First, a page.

“The Second Session of the Board was held, agreeably to notice for that purpose given, and which session commenced on the 11th day of July 1831; and notwithstanding the Convention had been ratified for more than a year, and a large majority of the claimants had long before filed their claims in the Department of State, the Board had before them but 257 memorials, many of which were not received by the Board, but some of them were at subsequent meetings again presented for consideration, and were finally received. Upon disposing of all the business before them at this session, the Board adjourned to meet again on the third day of of October 1831, at which time it was found that there were 187 new memorials presented, making in all 444 up to that period.
“After examining the new memorials, and recording those which had been presented at the previous meetings, the Board then determined to set down all the memorials for hearing and final decision, and gave notice to this effect in the usual manner, that the claimants might come prepared to sustain their claims.
"At the Fourth session, which commenced on the ninth day of January 1832, the Board ascertained that 105 new memorials had been filed since the last adjournment; after preliminary disposal of which the Board proceeded to consider and decide all the cases which were ready for hearing, in pursuance to the notice previously given.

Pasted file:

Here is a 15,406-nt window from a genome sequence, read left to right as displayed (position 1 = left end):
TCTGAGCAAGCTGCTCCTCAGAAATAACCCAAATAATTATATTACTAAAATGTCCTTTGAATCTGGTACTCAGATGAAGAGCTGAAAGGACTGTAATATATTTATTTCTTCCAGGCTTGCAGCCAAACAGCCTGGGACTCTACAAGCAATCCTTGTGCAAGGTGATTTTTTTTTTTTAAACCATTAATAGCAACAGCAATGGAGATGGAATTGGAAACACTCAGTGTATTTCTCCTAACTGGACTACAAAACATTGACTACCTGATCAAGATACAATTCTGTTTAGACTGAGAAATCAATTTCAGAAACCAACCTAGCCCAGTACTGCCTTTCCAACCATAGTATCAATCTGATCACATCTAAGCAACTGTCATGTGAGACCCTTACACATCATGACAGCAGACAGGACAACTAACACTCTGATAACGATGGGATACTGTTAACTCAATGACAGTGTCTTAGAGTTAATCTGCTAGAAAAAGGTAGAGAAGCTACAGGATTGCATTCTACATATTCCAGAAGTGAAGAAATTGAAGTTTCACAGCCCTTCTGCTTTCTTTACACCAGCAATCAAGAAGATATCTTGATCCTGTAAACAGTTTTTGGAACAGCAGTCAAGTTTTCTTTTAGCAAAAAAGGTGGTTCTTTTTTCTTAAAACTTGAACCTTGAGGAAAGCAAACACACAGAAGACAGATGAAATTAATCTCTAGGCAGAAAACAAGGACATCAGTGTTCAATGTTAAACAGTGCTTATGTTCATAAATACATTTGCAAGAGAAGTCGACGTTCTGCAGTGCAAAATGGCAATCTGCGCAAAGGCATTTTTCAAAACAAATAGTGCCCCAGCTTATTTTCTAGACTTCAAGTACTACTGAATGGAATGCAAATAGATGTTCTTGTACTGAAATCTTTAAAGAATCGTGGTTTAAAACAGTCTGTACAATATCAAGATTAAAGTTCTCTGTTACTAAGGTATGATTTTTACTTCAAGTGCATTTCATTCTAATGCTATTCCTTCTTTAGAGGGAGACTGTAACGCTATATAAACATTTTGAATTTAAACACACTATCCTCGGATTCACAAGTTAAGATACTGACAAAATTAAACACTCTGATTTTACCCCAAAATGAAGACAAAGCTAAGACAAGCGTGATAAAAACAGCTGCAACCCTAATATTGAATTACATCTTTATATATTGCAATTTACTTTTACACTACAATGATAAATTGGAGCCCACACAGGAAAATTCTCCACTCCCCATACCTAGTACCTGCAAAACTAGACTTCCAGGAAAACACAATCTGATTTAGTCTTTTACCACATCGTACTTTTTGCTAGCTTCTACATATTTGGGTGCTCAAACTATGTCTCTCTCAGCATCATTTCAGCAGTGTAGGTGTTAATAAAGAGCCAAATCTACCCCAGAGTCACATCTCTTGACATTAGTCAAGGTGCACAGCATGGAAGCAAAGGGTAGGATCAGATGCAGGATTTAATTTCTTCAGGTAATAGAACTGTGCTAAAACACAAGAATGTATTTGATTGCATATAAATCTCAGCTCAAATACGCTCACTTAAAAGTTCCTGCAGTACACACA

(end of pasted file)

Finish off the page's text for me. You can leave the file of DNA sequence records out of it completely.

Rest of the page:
**The Board finding but a few cases ready for hearing, and that there had been great procrastination on the part of the claimants in furnishing the necessary proofs, thereupon adjourned to meet again on the 23rd day of April following.
“The Board at the opening of their fifth session ascertained that 57 memorials had been filed during the last vacation. Those were all acted upon and preliminarily disposed of according to the rules which had been adopted. After having heard some of the principal questions pending before this Board discussed by eminent counsel, and acted upon all the cases ready for hearing, the Board adjourned to meet again on the first day of October following.
"In consequence, however, of the indisposition of a majority of the Board, and of the epidemic which then prevailed at the city of Washington and other parts of the United States, one of the members of the Board repaired to Washington and adjourned the sitting of the Board to the 26th day of November following.
“On that day the Board again assembled, and continued in session from time to time until they had disposed of all the cases that were ready for hearing. Even at this late date 20 new memorials were presented, received, and disposed of according to the rules of the Board.